The 7 Words that Prove Chivalry Isn’t Dead

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The 7 Words that Prove Chivalry Isn’t Dead

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Speaking of post-date follow ups , the other night I ran into what must truly be the last bastion of male chivalry in the dating world.

By Chiara Atik for HowAboutWe

  

Chivalry is an interesting concept to tackle in 2012. Women think they still want it, but the concept of courtly love has been long outdated. We like the idea of men fighting for our honor, but don’t want anyone to think for a second that we can’t defend ourselves. Opening a car door for us is a nice gesture, but a little silly given that we manage opening our doors just fine the other ten thousand times a day we get into vehicles. Paying for dinner is sweet, the first time, but starts to get weird after weeks of leaving our own salary untouched.

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When it comes down to it, I think what most women want isn’t chivalry, but rather politeness: a man who shows respectful and considerate behavior to everyone, regardless of whether or not he’s on a date. Women want someone who is courteous not because he is a man and she is a woman, but simply because she is a person worthy of respect. A guy who will run around and open a car door because he’s been told that the move works is far less endearing of an act than, say, a guy who will hold open the door to a cab because that’s what he would do for his girlfriend, his mother, his guy friends, a stranger.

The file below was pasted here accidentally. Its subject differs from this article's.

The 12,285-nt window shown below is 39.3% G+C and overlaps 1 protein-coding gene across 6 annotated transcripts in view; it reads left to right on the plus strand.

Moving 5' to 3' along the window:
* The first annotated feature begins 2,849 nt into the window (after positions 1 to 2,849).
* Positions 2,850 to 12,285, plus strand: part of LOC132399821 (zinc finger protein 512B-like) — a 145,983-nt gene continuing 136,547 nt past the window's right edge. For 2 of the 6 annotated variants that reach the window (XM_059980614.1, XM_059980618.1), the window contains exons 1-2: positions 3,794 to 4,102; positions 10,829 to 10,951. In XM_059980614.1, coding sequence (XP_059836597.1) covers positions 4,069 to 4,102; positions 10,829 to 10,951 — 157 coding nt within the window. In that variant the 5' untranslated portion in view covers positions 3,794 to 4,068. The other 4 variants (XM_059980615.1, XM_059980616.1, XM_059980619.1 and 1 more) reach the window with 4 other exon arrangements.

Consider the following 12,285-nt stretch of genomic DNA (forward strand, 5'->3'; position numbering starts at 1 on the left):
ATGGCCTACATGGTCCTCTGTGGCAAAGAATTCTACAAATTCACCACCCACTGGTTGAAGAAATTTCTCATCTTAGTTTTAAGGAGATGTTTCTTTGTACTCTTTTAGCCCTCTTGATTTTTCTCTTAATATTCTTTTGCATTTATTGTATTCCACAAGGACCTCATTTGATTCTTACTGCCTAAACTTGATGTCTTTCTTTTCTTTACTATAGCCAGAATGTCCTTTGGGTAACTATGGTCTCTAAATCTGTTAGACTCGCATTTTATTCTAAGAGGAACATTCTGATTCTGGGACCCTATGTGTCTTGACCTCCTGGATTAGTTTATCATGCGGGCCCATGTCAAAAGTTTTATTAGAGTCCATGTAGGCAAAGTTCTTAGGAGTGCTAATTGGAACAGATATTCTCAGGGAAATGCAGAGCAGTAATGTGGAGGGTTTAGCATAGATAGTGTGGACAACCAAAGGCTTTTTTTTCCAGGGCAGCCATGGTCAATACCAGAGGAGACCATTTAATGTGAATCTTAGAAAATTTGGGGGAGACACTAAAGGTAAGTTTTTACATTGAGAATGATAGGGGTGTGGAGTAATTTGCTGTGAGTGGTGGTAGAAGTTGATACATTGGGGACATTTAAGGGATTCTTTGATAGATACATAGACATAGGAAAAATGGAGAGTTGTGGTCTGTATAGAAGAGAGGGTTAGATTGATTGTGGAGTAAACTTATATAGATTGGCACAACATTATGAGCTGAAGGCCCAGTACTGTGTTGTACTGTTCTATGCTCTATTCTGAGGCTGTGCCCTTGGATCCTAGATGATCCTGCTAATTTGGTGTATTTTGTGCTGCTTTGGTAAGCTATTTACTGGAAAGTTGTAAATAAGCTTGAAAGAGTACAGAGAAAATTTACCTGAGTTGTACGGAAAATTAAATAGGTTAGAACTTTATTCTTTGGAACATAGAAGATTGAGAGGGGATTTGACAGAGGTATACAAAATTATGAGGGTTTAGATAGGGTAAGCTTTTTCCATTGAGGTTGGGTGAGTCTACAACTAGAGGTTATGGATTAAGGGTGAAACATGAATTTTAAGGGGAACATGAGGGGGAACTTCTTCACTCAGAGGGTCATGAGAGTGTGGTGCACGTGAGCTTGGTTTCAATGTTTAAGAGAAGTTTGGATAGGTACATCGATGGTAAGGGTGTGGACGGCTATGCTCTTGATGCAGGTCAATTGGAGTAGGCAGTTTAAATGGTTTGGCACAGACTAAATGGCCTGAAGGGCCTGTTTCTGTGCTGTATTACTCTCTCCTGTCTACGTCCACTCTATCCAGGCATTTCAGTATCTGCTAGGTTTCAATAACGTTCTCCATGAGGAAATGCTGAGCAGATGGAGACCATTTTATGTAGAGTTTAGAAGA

This having been said, last week a guy made a tiny gesture that was so polite and solovely that it really did make me swoon a bit. It was the end of the night, and he had walked me to the subway. After we said goodnight, he called after me, “Let me know you got home safe.”

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Maybe I’m making a big deal out of nothing here, but I love when guys say that. He didn’t imply that I was incapable of getting home on my own, or force me into a cab like some other obnoxious dates I’ve been on. It’s not condescending and it’s not heavy handed and it’s not chauvinistic. But it’s also not something he’d ever say to a guy friend. It shows a nonchalant concern over my well-being, and an open invitation to the follow-up text .  

(Another variation of this sentiment is when guys drop you off at your house, and politely wait until you’ve gotten in before driving off.)  

If there’s any form of chivalry left in the world of dating, this might be it: a relatively hands-off way of expressing interest. Because if you didn’t send that text to let them know you got home safely, they’d…saddle up their steed and come find you? I don’t know. But if this is the only form of chivalry left, I’d still say the world is a mighty polite and romantic place. Original Story 

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